In October we reported about a new collaboration with the Nuclear Information Resource Service (NIRS) to shut down the 40-year-old Indian Point Nuclear Plant. Indian Point is located 25 miles north of New York City on the Hudson River at the intersection of two earthquake faults, the Ramapo Fault and the Stamford-to-Peekskill Fault Line. Indian Point is also sited in the most populous location of any U.S. nuclear plant, with 20 million people living or working within 50 miles of the plant. Experts say that evacuation plans are severely deficient. A catastrophic accident at Indian Point could kill tens of thousands, cause many more long-term cancers, and render NYC and much of the Hudson Valley uninhabitable.

This past fall, Rock the Earth joined with NIRS to educate concert-goers about this threat to life as we know it in the New York metro area, and gathered signatures in support of a New York City Council resolution asking that the Nuclear Regulatory Commission decline renewal of the plant’s 40-year-old operating licenses. This month, the situation got much more dire.

As if the plant’s aging reactions, location, exposure to terrorist attacks, recent explosions and subsequent shutdowns weren’t enough, this month it was reported that recent samples from nearby groundwater monitoring wells showed a dramatic increase in radioactive tritium leaking from the plant, triggering a multi-agency state probe into the plant’s continued operation. The New York Department of State Coastal Zone Management Program found that, “radioactive releases have been detected at the Indian Point facility from cracks in two different spent fuel pools. Leaks of radioactive liquids from Indian Point Unit 2 spent fuel pools have reached the Hudson River and have been detected in the groundwater beneath the Indian Point facility.”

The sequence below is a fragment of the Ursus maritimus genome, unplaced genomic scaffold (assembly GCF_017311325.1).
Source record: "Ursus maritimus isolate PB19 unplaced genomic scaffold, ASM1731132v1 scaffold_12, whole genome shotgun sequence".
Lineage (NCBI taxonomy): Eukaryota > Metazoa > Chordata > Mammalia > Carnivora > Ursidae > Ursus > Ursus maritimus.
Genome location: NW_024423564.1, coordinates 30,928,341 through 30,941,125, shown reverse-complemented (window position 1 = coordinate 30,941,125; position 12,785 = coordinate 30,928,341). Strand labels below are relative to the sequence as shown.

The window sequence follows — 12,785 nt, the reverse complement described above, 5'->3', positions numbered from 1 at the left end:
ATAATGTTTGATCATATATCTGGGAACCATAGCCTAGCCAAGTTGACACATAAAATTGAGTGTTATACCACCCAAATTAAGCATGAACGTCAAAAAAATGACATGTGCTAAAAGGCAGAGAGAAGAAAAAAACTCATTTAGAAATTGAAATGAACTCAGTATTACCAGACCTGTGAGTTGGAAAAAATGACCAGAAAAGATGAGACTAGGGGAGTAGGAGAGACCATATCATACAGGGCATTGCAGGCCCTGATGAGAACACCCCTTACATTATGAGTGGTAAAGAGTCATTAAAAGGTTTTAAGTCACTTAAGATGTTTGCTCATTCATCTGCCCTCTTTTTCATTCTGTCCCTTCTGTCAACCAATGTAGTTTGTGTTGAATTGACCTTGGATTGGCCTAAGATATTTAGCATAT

Ongoing monitoring by the NY State Department of Health has found detectable deposits of a broad variety of radioactive isotopes both above and below the Indian Point discharge site into the fast-moving Hudson River tidal estuary. Once the contaminants enter that groundwater flow there is no system at Indian Point to remove them.

All of this makes the closure of the aging facility all the more important.

To learn more and how you can add your voice calling for the closure of Indian Point visit the project page.